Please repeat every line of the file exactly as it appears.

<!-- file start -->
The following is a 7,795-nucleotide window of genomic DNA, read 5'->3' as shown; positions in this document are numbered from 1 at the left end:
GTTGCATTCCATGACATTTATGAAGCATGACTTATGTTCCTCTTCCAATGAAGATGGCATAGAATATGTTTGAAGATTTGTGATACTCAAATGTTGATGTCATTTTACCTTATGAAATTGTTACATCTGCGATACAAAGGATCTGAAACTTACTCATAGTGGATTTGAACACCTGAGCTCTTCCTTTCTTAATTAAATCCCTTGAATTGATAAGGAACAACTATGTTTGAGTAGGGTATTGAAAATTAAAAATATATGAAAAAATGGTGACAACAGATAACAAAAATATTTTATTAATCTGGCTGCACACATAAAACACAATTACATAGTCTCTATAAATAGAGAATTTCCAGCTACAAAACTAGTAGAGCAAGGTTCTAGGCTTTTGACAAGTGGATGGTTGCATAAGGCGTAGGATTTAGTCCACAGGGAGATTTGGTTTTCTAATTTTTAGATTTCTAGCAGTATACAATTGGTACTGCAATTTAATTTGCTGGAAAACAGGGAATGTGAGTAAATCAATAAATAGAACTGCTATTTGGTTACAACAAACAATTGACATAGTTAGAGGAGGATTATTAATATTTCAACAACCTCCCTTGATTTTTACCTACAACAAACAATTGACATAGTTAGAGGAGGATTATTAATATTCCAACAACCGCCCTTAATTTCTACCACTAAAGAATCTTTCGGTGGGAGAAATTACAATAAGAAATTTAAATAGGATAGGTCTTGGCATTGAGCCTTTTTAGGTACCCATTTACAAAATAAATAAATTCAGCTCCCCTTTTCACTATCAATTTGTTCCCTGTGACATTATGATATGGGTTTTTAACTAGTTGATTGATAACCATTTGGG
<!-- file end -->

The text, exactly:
The following is a 7,795-nucleotide window of genomic DNA, read 5'->3' as shown; positions in this document are numbered from 1 at the left end:
GTTGCATTCCATGACATTTATGAAGCATGACTTATGTTCCTCTTCCAATGAAGATGGCATAGAATATGTTTGAAGATTTGTGATACTCAAATGTTGATGTCATTTTACCTTATGAAATTGTTACATCTGCGATACAAAGGATCTGAAACTTACTCATAGTGGATTTGAACACCTGAGCTCTTCCTTTCTTAATTAAATCCCTTGAATTGATAAGGAACAACTATGTTTGAGTAGGGTATTGAAAATTAAAAATATATGAAAAAATGGTGACAACAGATAACAAAAATATTTTATTAATCTGGCTGCACACATAAAACACAATTACATAGTCTCTATAAATAGAGAATTTCCAGCTACAAAACTAGTAGAGCAAGGTTCTAGGCTTTTGACAAGTGGATGGTTGCATAAGGCGTAGGATTTAGTCCACAGGGAGATTTGGTTTTCTAATTTTTAGATTTCTAGCAGTATACAATTGGTACTGCAATTTAATTTGCTGGAAAACAGGGAATGTGAGTAAATCAATAAATAGAACTGCTATTTGGTTACAACAAACAATTGACATAGTTAGAGGAGGATTATTAATATTTCAACAACCTCCCTTGATTTTTACCTACAACAAACAATTGACATAGTTAGAGGAGGATTATTAATATTCCAACAACCGCCCTTAATTTCTACCACTAAAGAATCTTTCGGTGGGAGAAATTACAATAAGAAATTTAAATAGGATAGGTCTTGGCATTGAGCCTTTTTAGGTACCCATTTACAAAATAAATAAATTCAGCTCCCCTTTTCACTATCAATTTGTTCCCTGTGACATTATGATATGGGTTTTTAACTAGTTGATTGATAACCATTTGGG